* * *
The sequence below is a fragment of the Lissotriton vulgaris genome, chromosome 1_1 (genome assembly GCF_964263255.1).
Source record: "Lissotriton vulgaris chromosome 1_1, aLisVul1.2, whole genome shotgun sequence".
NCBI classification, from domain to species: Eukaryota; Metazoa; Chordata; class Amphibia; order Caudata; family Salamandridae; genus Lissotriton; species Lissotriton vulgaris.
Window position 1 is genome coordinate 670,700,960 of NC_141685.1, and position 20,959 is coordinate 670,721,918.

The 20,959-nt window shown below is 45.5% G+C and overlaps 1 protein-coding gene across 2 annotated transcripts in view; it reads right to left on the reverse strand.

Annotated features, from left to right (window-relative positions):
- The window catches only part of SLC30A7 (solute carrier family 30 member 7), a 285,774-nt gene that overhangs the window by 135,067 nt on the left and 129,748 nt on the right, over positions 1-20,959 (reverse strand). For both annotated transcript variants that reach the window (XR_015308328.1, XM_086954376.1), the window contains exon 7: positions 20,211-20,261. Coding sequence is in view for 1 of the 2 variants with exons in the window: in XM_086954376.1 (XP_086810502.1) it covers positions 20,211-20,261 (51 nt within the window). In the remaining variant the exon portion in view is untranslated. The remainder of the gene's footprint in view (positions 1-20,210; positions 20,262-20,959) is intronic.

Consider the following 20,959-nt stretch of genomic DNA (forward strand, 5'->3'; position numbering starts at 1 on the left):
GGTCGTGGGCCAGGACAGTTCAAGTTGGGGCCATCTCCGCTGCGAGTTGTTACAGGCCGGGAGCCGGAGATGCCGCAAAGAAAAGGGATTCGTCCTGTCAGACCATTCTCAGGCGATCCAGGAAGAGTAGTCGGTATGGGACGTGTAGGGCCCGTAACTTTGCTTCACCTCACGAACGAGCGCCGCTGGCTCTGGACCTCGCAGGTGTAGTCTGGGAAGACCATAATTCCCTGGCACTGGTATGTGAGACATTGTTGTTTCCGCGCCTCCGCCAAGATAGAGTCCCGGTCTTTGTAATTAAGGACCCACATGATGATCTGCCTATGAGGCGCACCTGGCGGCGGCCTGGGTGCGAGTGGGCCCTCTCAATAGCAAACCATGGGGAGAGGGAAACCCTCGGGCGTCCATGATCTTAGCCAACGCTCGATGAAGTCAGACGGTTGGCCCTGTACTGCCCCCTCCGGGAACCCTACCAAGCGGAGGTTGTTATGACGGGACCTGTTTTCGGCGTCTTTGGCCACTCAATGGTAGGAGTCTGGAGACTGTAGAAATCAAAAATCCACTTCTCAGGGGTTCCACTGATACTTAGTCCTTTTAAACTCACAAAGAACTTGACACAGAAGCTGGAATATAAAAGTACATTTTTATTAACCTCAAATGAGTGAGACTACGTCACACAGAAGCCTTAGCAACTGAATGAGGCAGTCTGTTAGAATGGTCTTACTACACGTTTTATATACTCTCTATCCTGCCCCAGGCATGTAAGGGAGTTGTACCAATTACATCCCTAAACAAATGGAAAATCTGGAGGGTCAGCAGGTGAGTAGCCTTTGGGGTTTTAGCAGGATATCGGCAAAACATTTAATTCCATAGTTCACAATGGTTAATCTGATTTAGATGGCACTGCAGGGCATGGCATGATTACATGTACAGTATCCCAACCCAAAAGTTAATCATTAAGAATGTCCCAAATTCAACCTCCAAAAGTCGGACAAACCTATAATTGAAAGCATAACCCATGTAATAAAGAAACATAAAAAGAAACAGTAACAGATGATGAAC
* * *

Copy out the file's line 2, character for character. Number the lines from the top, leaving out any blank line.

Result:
Source record: "Lissotriton vulgaris chromosome 1_1, aLisVul1.2, whole genome shotgun sequence".